This makes me so happy. When was the last time that you saw a music company that benefits customers, musicians, and the company itself? You’d almost think someone in the business thought this through. It’s a brilliant use of the four steps, too. Here’s how.
- They’re clearly targeting music listeners on terrestrial radio, knowing most stations don’t id tracks effectively.
- They understand users want to hear songs they like again… and again.
- They make it very simple (though not perfect, unfortunately) to find an answer to the customer’s question.
- Then, and only then, do they offer the song for sale.
Seth Godin has a link to new data from MarketingVox that simply blows my mind. In fact, I cannot imagine this is possible. The basic point is that two sites, Yahoo and MySpace, account for 53% of all display impressions. That’s simply astonishing. The question this begs for me is whether you’re better off trying to compete for space amongst all that noise, or if you’re better served looking for more niche opportunities for display. Do users on those sites tune out due to constant exposure? Something worth keeping an eye on, I would think.
Clickz.com has an article about a web preview of “A Scanner Darkly.” I think this is, to quote those ubiquitous Bass Ale commercials, brilliant. I’ll explain why, in the same terms as my recent post about improving sales. In order, here are the ways they’ve done this:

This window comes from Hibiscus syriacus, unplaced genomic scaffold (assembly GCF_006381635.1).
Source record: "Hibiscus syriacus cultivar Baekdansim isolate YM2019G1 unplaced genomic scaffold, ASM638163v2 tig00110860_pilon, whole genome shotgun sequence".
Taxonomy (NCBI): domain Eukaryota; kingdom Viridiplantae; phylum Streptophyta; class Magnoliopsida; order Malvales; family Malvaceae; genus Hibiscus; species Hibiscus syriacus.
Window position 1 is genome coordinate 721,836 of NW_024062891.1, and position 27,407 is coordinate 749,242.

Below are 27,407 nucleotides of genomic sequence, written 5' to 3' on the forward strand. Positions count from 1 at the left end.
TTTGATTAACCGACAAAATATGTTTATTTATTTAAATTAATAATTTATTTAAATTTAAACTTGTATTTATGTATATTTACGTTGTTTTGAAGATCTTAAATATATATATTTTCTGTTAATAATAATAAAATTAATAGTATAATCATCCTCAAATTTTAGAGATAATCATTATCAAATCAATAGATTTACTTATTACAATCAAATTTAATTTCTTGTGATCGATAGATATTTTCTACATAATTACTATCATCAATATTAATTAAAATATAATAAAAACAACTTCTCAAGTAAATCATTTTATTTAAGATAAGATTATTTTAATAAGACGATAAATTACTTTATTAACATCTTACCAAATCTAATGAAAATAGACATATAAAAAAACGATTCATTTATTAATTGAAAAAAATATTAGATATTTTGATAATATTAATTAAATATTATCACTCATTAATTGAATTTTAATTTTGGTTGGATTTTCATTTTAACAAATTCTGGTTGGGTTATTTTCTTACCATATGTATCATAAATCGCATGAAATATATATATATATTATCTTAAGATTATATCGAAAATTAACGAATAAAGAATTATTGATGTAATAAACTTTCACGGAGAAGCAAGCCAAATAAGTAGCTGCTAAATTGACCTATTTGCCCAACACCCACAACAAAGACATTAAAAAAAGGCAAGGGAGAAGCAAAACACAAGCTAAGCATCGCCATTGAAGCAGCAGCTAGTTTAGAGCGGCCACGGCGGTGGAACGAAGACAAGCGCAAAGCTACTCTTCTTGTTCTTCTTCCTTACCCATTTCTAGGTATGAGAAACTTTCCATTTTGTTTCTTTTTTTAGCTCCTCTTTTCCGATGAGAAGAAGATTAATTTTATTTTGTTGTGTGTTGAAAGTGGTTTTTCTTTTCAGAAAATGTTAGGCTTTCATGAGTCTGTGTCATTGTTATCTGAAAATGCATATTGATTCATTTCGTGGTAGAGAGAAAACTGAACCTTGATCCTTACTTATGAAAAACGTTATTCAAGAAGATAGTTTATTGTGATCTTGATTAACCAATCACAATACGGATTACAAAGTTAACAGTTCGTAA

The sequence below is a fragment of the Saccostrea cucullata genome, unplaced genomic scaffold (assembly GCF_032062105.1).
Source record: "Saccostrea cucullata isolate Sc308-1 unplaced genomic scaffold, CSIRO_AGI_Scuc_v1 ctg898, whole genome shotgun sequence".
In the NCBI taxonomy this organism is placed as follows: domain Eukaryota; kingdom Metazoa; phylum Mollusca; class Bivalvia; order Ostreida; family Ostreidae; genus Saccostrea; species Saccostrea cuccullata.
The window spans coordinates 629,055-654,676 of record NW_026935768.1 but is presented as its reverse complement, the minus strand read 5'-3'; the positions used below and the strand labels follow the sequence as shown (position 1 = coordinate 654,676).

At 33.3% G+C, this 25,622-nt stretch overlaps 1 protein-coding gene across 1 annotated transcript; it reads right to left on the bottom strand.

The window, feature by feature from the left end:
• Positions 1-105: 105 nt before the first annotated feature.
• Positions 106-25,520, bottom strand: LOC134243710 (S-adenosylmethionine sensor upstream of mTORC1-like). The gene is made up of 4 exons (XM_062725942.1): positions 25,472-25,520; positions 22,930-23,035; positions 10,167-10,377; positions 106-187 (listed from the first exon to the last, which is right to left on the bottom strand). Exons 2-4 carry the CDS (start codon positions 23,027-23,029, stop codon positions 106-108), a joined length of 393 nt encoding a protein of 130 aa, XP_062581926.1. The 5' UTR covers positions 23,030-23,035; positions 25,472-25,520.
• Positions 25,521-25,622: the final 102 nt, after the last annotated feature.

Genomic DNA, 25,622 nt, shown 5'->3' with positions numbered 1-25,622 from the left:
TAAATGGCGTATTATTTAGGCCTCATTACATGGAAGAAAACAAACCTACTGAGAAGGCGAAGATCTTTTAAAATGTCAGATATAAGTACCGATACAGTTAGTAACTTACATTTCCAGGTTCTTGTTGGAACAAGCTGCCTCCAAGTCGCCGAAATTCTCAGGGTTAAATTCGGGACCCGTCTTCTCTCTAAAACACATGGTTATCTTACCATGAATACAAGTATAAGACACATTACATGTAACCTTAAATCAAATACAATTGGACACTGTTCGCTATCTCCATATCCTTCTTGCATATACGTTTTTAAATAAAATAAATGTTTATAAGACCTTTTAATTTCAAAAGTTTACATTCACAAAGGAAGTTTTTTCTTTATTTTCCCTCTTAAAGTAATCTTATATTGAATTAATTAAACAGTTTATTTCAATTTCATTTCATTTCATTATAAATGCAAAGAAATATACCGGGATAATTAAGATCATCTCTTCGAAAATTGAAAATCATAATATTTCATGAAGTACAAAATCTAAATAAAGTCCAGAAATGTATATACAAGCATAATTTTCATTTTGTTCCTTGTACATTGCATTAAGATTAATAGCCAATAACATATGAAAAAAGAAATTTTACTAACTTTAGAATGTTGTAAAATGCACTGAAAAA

- By offering this on IGN.com, they’ve demonstrated an understanding of their core customer group.
- They’ve made it as simple as possible for their customers to do what they want (in this case, find out if they’re going to get into the movie), by providing an extended, 24 minute preview of the film.
- They’ve only put one thing in the way of their customers, which is an age verification step. This one makes sense since it’s an R-rated movie.
- They “upsell” after a fashion, but in the right way. They provide a simple age verification check (which, admittedly, any kid could scam), but offer that first, before asking folks to sign up for an IGN.com membership. They also do a nice job of calling people to engage in the IGN.com community and view other related videos.
All in all, this is a great example of following the steps well. One question: can you buy advance tickets after watching the preview? (The movie isn’t out yet, so it’s unclear if you’ll be able to). The key question is, if not, why not? They also should leave this up through the release of the DVD to drive DVD sales, too.
What are you doing to follow these steps? Who else is doing it well? And, finally, is it your competition?